Ross and Eleanore Webber determined to beat possum come-back

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  7. Ross and Eleanore Webber determined to beat possum come-back

Ross and Eleanore Webber farm Angus beef on a 195-hectare property at South Head, overlooking the Kaipara Harbour and have been trapping on their farm since establishing two QE II covenant blocks 15 years ago.

Ross and Eleanore beside a farm gate
Ross and Eleanore Webber. Image credit: Supplied

“We’ve got more proactive in the last 2-3 years,” says Ross, “Especially trapping possums. Possums were eliminated on the peninsula 30 years ago. For about 15 years we didn’t see a possum, then in the last 5 years they’ve migrated back in.”

It’s disheartening to see, but the Webbers and their neighbours have stepped up to the challenge of getting on top of possums all over again.

A group of people walking on a field
About 150 people attended the field day, going on a tour of the farm, including the QE II covenant blocks. Image credit: Supplied

“The peninsula is about 5 miles across,” Ross explains. “The possums have got three vectors through – South Head Road, the Kaipara Harbour edge and the State Forest. They’re spreading back down the peninsula. On the farm we’ve caught 38 possums in leghold traps in the last year.”

In the last decade or so, many farms have been subdivided and that may have aided the possums’ return.

“There are a lot more lifestyle blocks now,” says Ross, “And they weren’t so active with trapping. But now we’ve got a wonderful group – the South Kaipara Landcare Group. They’re very proactive, with lots of talks, seminars on trapping and weeding and planting days.”

Ross was on the committee of the Landcare Group, for many years from its early beginnings 15 years ago, but has now stepped back for a younger group of members coming on. Ross and Eleanore remain keen members of the group, however.

Ross and Eleanore were Auckland regional winners of the 2019 Ballance Predator Free Farm Award and recently held an open day to showcase their farm, predator control and waterway restoration work.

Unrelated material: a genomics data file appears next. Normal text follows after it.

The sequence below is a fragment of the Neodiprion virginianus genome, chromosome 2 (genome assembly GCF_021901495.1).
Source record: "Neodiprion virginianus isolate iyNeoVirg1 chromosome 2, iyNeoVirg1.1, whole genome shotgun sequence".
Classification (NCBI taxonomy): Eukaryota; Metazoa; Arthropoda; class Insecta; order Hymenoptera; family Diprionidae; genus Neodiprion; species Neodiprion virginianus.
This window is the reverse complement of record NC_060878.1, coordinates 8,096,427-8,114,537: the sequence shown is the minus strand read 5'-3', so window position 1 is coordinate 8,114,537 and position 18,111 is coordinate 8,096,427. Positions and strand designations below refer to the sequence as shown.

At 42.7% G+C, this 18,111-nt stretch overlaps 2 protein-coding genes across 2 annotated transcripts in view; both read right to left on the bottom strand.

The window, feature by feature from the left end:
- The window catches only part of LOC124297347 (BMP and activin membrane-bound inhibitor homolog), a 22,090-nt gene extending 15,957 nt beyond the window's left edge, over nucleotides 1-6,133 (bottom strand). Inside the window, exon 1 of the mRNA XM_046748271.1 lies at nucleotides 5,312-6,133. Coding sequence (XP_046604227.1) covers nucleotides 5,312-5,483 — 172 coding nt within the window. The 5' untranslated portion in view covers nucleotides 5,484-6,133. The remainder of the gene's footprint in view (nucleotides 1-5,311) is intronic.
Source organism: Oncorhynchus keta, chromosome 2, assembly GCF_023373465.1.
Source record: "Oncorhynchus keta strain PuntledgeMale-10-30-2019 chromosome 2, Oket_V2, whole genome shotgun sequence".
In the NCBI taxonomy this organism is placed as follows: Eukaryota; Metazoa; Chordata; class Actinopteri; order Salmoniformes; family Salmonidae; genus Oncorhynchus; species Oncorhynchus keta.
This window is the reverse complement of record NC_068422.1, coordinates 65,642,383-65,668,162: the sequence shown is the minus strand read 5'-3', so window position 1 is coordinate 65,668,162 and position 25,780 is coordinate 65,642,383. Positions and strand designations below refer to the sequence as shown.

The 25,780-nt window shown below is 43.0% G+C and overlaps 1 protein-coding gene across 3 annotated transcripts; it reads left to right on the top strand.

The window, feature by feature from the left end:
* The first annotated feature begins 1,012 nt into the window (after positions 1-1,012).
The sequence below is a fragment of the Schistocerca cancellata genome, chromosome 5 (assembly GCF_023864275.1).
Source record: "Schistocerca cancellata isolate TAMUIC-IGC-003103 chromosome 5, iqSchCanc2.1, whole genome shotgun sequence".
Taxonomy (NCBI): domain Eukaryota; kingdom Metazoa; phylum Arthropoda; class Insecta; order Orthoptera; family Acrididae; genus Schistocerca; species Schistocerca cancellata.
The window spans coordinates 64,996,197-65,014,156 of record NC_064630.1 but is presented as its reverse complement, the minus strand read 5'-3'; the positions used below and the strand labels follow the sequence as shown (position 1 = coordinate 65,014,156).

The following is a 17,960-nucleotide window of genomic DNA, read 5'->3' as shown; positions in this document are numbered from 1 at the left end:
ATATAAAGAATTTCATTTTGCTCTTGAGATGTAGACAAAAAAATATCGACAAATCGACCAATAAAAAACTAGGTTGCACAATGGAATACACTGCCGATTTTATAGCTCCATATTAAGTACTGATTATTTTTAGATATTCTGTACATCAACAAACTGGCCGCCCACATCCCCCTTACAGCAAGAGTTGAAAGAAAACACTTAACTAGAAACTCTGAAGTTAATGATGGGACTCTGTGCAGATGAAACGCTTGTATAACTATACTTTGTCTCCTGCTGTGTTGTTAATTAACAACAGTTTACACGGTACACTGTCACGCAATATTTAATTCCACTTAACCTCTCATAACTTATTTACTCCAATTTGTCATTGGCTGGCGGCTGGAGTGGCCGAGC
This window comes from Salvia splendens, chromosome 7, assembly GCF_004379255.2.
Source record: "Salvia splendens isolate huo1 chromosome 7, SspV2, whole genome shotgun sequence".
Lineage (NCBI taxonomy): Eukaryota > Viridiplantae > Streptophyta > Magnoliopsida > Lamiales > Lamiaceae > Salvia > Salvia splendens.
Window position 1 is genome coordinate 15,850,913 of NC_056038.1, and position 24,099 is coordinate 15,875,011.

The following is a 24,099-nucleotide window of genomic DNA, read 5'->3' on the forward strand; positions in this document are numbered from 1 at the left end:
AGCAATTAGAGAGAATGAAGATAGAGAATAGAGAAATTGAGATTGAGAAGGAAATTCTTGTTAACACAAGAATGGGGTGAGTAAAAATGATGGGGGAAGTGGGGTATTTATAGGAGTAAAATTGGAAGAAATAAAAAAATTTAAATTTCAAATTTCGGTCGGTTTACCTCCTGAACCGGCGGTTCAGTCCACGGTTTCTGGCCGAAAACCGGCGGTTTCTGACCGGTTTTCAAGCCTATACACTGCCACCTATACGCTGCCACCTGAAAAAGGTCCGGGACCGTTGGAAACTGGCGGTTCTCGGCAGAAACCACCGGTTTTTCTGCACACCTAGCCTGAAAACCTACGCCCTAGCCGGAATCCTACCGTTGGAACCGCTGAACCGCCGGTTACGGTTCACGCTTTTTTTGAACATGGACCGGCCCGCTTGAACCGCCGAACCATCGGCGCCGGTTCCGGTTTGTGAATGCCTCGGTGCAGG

“We have been frantic – busy beavers getting the property ready for the field day, which was last Friday,” says Eleanore. “What a great success it was too. We had around 150 people viewing the property. It was a fantastic fine day with no wind, perfect. Representatives from Auckland Council were present showing that we are in the Auckland area and proving that what we do, can be done.”

“There was a good mix of people,” adds Ross, “It was good to see a lot of younger ones from Kaipara College, my old school.”

“Ross had a couple of traps out and demonstrated how they work and where they are most effective,” says Eleanore. “Work continues setting traps. Actually prior to the field day we caught 4 possums in 5 days!”

Ross is enthusiastic about the success of his DOC 200 traps.

“They’re stunning,” he says. “They account for a lot of hedgehogs and we also catch about 20+ rats per year. Stoats are not a big problem here, but they show up occasionally and we catch a couple of weasels per year. We also get a lot of wild cats, but I tend to shoot those when I see them.”

A farm
The Webbers can see a visible difference in the fenced blocks with visible new growth and regenerating ti-tree and ferns. Image credit: Supplied

Areas on the peninsula around Rotototoa Reserve and the Auckland Council Park, Te Rau Puriri, are important to the future planning of South Kaipara Head and Auckland. Deer fencing and eradication are vitally important in these areas.

“Fallow deer are throughout the peninsula,” explains Ross “And three years ago we talked to Chris Floyd from the QE II Trust about the problem. He suggested we apply for money from the Stephenson Trust Fund to fence off the remnant wetland bush block. The fencing was a 50:50 joint venture and has kept deer out of a major area. We’ve fenced other areas ourselves since then,” he says.

Since then, they’ve seen a visible change in the fenced blocks.

“We can see new growth on the trees and natives,” says Ross. “It’s a lovely change. We’re planting extra trees as well and we can now just plant them. There’s also a lot of regenerating ti-tree and ferns. We’re trying to encourage trees on all the blocks. There’s a lot more bird activity too. The ‘cargo carriers’ – wood pigeons are turning up.”

Eleanore and Ross use eco-sourced natives for their plantings.

“We use 2 local nurseries – Homestead Nursery and the South Kaipara Landcare Nursery run by Elon Bycroft. Elon eco-sources all seed and trees from the local area – including from a lovely reserve 5 miles away.”

With the Webbers’ farm overlooking Kaipara Harbour and only 3-4 kilometres from the harbour edge, looking after waterways is also very important to the couple.

“To look after Kaipara Harbour, you can’t just start at the edge,” says Ross. “You have to look after the waterways all the way down. Looking after the catchment is a big part for us. All 3 farm catchments flow into the harbour and there are big mudfish, kokopu in the waterways.”

As the third generation of his family to farm this land, with son Matthew now also sharing the farm management, Ross and Eleanor are farming for the future.

“Homestead Nursery now source their manuka from our farm,” says Ross, proudly. “We realise with the QE II covenants, that the blocks need to go beyond us – to continue in perpetuity.”